The Negative Costs of Delaying the African Capacity for Immediate Response to Crises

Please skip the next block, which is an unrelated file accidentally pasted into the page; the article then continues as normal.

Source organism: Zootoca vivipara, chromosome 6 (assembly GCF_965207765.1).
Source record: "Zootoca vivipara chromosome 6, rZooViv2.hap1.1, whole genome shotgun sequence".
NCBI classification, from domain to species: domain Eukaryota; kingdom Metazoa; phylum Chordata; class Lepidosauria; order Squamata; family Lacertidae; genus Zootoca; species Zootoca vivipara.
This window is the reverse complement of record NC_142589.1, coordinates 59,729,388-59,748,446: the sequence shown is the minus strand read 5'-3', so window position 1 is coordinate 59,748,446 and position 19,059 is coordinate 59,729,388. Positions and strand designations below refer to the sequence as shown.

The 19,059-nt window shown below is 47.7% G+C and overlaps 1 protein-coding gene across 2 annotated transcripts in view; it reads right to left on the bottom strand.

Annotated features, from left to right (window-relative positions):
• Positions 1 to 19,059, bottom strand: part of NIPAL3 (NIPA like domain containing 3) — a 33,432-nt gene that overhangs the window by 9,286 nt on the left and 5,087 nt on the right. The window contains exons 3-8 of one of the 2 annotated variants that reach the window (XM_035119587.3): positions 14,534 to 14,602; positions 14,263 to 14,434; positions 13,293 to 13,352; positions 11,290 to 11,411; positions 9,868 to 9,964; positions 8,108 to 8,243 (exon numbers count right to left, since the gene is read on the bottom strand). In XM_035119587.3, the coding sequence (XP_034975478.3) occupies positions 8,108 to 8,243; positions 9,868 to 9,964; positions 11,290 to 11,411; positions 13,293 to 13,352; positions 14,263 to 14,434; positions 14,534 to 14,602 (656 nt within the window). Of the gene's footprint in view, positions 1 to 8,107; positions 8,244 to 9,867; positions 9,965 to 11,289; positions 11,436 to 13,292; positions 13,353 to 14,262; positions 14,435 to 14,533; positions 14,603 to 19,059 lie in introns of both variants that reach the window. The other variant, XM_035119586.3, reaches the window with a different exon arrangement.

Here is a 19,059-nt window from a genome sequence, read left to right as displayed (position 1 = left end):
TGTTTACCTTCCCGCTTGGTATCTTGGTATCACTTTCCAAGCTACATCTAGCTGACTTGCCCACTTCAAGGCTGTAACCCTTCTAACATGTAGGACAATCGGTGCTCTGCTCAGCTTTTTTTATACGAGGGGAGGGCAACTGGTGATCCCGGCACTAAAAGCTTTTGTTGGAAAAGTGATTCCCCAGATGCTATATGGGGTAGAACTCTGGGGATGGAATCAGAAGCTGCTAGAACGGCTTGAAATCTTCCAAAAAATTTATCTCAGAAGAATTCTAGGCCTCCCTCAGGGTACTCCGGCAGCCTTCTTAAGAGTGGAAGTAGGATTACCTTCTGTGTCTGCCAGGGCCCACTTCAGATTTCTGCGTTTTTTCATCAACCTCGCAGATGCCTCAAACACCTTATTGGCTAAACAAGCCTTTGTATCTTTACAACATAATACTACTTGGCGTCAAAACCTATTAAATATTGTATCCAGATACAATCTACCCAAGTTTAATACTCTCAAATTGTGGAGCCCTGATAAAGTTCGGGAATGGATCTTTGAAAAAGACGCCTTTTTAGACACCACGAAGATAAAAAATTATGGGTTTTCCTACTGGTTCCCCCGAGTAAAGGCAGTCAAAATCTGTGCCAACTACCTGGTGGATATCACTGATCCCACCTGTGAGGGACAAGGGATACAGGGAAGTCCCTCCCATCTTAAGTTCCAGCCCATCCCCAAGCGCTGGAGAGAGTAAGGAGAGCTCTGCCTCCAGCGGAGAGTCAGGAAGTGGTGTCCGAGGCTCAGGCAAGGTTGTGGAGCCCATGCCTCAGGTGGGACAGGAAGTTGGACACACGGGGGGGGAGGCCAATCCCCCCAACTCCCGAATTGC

The African Union (AU) was caught unprepared and highly embarrassed as France, under Operation Serval, managed to stop Jihadi militants from the northern region in their tracks after they launched an offensive bid to take over the running of Mali. France’s response to the conflict was a result of the AU and the Economic Community of West African States’ (ECOWAS) indecisiveness over a clear response to the ongoing conflict in Mali. Following this embarrassing episode, and the realisation that the proposed African Standby Force (ASF) was still a long way off from being ready, a decision was made to create a rapid reaction force capable of responding swiftly in situations of serious conflicts on the continent. However, two years after the 20th AU Summit of 2013 in Ethiopia, where the idea for the African Capacity for Immediate Responses to Conflict (ACIRC) was proposed, there is still no sign of the force being operational. This despite the fact that the African continent continues to witness ruthless violence against its people in places such the northern parts of Nigeria, where the militant group Boko Haram continues to wreak havoc on a daily basis. This policy brief seeks to examine the factors behind the delay of launching the ACIRC, a force which could contribute positively to addressing some of the conflicts that are occurring on the continent. Due to this delay, African lives continue to be lost daily. The brief will conclude by suggesting that African leaders must intensify their pursuit of having a continental force that could be deployed in conflict areas and would go some way to addressing security challenges on the continent.